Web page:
There’s a break in the Oberon Prince case when fingerprint evidence leads to one of the wrestlers from the restaurant, who followed Prince home for an assignation, only to find the dead Aziz and the suspicious sound of sawing. He leads to the murder weapon, and telephone records show that takeaway orders were placed at the restaurant from the phone box over the road – an employee luring Aziz to his death? Turns out it’s the chef, who had been stealing from the restaurant to pay his gambling debts to Prince.

With the Prince and Aziz murders wrapped up, Fred promises Morse that he will give over his fixation with Carl Sturgis for the towpath murder – but then another girl is attacked by the whistling stranger on the towpath.

Inevitably, Violetta turns up at Morse’s wearing something flimsy, and he gives in to her advances.

As a standalone episode, this one has enough red herrings to keep the attention amidst the rather blatant political messaging. But it also moves along the Morse/Violetta/Ludo triangle, as well as the towpath murders, which may or may not be connected.

After the flash-forward in last week’s episode showing Morse loading a gun and covered in blood, and the premonitory scenes at the opera (which featured characters looking suspiciously like Morse, Violetta and Thursday), we can only assume that next week we’re in for a bloody denouement.

There’s been some speculation that Ludo turns out to be Morse’s nemesis Hugo de Vries. Implausible, we think.

What really worries us at this stage is when Morse is going to invest in some curtains – he’s been in that house for months and still has the windows covered in newspapers.

Chris Jenkins


Series two of Blood to debut on Virgin Media One

Sophie Petzal’s Blood is set to return for its second series this spring.

The series, which was shown on Channel 5 last year, told the story of Cat Hogan (Carolina Main), who returned to West Meath in Ireland after her mother’s sudden death – she had an accident at home and died (or was it an accident?). Blood was about old secrets, older betrayals, mind games and the lies families tell each other.

The fact that it also starred Line Of Duty’s Adrian Dunbar made it a point of interest for many people, and it was critically acclaimed.

Now Petzal herself has confirmed that series two will be coming back… and will debut, this time, on Virgin Media One.

The show, which is produced by US-based streaming service, Acorn TV, will hit screens on Monday 24th February on the cable TV exclusive channel.

It will follow on Channel 5 later in the year.


The 10 Best Crime Dramas This Week (Monday 17th – Sunday 23td February)

This week we say goodbye to the criminally underwatched and superb The Deuce and Sunday-night favourite, Endeavour. In preparation for series two, we also get a repeat showing of Save Me on Sky Atlantic. Over on S4C, series two of Bang begins. Enjoy!

S3 E8/
Vincent looks for a move to make peace with Abby. Meanwhile, Candy makes a decision about her relationship with Hank.
Thursday 20th February, 10.20pm, Sky Atlantic

S1 E3/6
Khafaji goes to Zubeida’s house demanding answers, but is surprised by the arrival of Frank Temple. Khafaji offers his services to Parodi as an investigator, and discovers that there is a connection between his daughter and one of the murdered men. He breaks into a trailer and comes across a cache of hidden dollars.
Monday 17th February, 10pm, Channel 4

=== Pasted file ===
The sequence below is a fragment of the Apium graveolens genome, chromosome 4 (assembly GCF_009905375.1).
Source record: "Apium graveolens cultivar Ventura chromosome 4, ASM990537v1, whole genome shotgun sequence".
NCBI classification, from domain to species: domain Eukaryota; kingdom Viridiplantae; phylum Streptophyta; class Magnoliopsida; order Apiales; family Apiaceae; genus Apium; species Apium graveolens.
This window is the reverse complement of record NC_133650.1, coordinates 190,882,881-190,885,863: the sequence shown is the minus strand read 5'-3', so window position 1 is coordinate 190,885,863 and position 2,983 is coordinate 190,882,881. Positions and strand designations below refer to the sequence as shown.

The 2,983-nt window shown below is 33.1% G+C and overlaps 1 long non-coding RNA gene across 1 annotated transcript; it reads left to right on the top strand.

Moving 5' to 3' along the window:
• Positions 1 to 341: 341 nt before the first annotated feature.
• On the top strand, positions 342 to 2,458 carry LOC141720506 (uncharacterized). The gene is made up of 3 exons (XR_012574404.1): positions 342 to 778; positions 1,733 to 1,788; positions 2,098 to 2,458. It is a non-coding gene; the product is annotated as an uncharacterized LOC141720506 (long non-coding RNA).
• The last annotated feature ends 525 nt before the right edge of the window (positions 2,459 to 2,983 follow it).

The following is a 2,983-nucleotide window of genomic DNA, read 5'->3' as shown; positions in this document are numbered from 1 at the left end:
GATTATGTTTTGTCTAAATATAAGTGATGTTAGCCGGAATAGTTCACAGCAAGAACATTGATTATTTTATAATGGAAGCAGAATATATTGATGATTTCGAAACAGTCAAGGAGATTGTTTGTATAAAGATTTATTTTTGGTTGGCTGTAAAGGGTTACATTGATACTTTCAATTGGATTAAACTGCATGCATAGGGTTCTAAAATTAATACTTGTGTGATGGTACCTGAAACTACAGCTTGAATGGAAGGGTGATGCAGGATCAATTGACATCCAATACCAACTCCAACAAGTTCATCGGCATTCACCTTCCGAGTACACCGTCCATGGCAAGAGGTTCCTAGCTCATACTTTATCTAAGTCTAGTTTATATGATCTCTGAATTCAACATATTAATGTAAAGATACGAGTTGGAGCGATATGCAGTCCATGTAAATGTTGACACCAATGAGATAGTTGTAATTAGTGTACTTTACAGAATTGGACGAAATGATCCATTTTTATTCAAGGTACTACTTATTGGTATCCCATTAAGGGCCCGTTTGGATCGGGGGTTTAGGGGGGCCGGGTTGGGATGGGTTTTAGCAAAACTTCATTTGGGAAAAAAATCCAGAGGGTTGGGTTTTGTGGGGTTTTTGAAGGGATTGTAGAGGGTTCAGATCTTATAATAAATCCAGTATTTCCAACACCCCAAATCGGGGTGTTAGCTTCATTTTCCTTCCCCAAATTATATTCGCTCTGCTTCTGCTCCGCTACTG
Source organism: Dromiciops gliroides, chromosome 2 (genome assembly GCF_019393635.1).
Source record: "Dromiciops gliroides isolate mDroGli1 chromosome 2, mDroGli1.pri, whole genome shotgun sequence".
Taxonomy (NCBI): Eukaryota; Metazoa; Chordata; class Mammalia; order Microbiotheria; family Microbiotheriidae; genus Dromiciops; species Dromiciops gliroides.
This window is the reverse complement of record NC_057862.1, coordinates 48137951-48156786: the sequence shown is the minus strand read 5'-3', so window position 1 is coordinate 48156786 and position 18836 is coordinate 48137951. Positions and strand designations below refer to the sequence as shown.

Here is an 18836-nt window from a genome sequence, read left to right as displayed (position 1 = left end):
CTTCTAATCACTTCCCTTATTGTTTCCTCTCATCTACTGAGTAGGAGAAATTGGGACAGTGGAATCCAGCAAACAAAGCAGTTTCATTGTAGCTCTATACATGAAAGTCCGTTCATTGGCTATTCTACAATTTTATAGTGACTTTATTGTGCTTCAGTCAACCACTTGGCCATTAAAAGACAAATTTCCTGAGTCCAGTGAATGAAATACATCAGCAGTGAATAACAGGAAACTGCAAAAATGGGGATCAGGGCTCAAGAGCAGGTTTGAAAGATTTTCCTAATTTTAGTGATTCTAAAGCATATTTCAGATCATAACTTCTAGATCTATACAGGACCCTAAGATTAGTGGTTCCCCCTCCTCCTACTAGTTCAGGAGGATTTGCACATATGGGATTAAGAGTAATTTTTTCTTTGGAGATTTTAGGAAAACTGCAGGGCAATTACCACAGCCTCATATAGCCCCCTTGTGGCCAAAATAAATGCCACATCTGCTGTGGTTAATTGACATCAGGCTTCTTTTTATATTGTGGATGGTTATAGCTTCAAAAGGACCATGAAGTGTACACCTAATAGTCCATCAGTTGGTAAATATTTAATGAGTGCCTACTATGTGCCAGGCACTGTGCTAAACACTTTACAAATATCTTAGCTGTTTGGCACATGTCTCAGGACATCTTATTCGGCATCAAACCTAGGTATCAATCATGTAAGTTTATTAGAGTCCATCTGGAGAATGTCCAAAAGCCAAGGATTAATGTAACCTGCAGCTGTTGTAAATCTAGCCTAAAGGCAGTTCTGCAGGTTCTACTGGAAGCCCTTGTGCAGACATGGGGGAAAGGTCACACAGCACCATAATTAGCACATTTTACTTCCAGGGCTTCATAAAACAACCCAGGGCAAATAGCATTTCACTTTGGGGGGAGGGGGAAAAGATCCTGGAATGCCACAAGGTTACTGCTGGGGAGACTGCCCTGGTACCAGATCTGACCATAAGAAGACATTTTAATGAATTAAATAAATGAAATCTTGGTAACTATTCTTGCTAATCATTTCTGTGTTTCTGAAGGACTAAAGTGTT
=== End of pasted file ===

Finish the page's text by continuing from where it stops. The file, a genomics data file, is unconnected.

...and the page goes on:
S7 E3/3
When the detective is called to investigate what appears to be a freak accident at Lady Matilda’s College, he uncovers a potential link between a series of peculiar incidents across Oxford. Despite Thursday’s scepticism, he becomes convinced the accidents are the result of foul play. Lady Matilda’s meanwhile, is in the midst of a referendum campaign which will decide whether or not the college should become co-educational. When a woman is attacked while walking alone on a towpath, Endeavour and Thursday try to find the assailant before they strike again. 
Sunday 23rd February, 8pm, ITV


S2 E2/6
Connor confides in Mia about Geraint Ellis, and she convinces him that the old man deserved what happened to him. He still feels isolated after his fight with Lee, until he is reluctantly persuaded to go to a rave at the quarry.
Saturday 22nd February, 9pm, BBC Four


5 Save Me *REPEAT*
S1 E1/6
Nelly Rowe’s life is turned upside down when he is targeted as the chief suspect in his estranged daughter Jody’s disappearance. Claire – Nelly’s former partner and Jody’s mother – confronts Nelly, who assures her that he had nothing to do with her disappearance.
Tuesday 18th February, 9pm, Sky Atlantic

S1 E7/10
Ralph and Holly question what they believe to be real.
Monday 17th February, 9pm, Sky Atlantic


S2 E1/6
A murder investigation is launched when a body is discovered hanging upside down in an abandoned horse box on Aberavon beach. Detective Sergeant Gina Jenkins sets out to find the killer, but the case coincides with her brother’s long anticipated release from prison.
Sunday 23rd February, 9pm, S4C

S1 E3/6
Eva now finds herself able to identify several individuals in the photo. Gregory Marsan, a gangster acquaintance, is worried about her safety and asks one of his henchmen to keep an eye on her as she continues her search for Bastien, who is in the power of violent criminal Eric Toussaint. It is becoming clear that Bastien is not the only target as the family home has been bugged and Eva grows increasingly anxious over how to protect her children and who she can trust.
Friday 21st February, 10.10pm, More4


9 Murdoch Mysteries *NEW UK PREMIERE EPISODE*
S13 E6/18
he case of a murdered man with a collection of unusual stamps gets complicated for Murdoch when another detective is implicated in the crime.
Monday 17th February, 9pm, Alibi

S7 E8/10
Burgess receives a shocking diagnosis, and things take a dark turn when a homicide case becomes a missing persons investigation.
Friday 21st February, 10pm, Sky Witness